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Sarah Thiele, Jennifer Nadal, Maximilian Pfau, Arno Goebel, Monika Fleckenstein, Matthias Schmid, Frank G Holz, Steffen Schmitz-Valckenberg; Characterization and disease progression of intermediate age-related macular degeneration in the prospective, longitudinal natural history ModiAMD Study. Invest. Ophthalmol. Vis. Sci. 2017;58(8):2329.
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To analyze eyes at high-risk for progression to late-stage AMD over a five year period in the context of a prospective, longitudinal natural history study (ModiAMD).
Ninety-eight eyes with intermediate AMD (AREDS stage 3 or 4) of 98 patients (mean age 73.1 ± 7.1 years, range 51-89 years) were included in the ModiAMD study at baseline. At baseline and annual study visits, best-corrected visual acuity was determined and multimodal imaging was performed according to standardized operating procedures including spectral-domain optical coherence tomography, color fundus photography, fundus-autofluorescence- and infrared-reflection imaging. GA was defined through multimodal criteria (FAF: hypofluorescent area >0.1mm^2 and corresponding ONL thinning and choroidal hypertransmission in SD-OCT) and/or AREDS criteria.
Applying the multimodal criteria, 42 (42.9%) eyes progressed to late-stage AMD after five years: 7 patients after one year, 20 patients after two, 26 after three and 34 after four years. In 25 (59.5%) eyes chorioidal neovascularization (CNV) and in 17 (40.5%) eyes central geographic atrophy (GA) occurred. Risk factors for conversion to both late-forms included hyperpigmentations (p=0.027) and confluent drusen (p=0.04) at baseline. Of the 17 eyes with central GA development, preexisting paracentral GA progressed into the central subfield in 6 eyes, while 11 eyes developed de-novo GA. Yet based on AREDS criteria, only 7 of these 17 eyes would have been recognized as having developed central GA.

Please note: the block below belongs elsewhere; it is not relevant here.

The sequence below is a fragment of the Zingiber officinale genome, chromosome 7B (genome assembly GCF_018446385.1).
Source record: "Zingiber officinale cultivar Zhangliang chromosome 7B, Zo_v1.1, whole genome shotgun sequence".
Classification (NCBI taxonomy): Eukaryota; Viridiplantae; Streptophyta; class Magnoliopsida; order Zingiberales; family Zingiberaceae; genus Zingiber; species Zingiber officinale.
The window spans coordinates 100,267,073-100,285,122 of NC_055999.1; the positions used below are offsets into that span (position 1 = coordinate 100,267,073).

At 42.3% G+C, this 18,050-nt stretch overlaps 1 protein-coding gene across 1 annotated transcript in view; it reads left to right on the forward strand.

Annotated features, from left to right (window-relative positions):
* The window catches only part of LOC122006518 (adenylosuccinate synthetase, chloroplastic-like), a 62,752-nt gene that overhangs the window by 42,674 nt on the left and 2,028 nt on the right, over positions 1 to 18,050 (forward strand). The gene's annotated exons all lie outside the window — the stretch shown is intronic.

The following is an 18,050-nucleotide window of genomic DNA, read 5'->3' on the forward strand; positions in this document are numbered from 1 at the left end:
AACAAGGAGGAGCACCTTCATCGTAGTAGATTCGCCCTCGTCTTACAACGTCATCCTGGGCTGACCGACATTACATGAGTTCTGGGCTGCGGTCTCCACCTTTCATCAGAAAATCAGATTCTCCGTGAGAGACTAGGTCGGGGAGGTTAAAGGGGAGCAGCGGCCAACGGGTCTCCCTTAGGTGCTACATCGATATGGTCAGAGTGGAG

These findings are important for a better understanding of conversion rates and high-risk features for development of late-stage AMD. They confirm that morphological biomarkers are of particular prognostic value. Further, the results indicate that multimodal imaging may allow for earlier and more precise detection of vision-related disease manifestation.
This is an abstract that was submitted for the 2017 ARVO Annual Meeting, held in Baltimore, MD, May 7-11, 2017.
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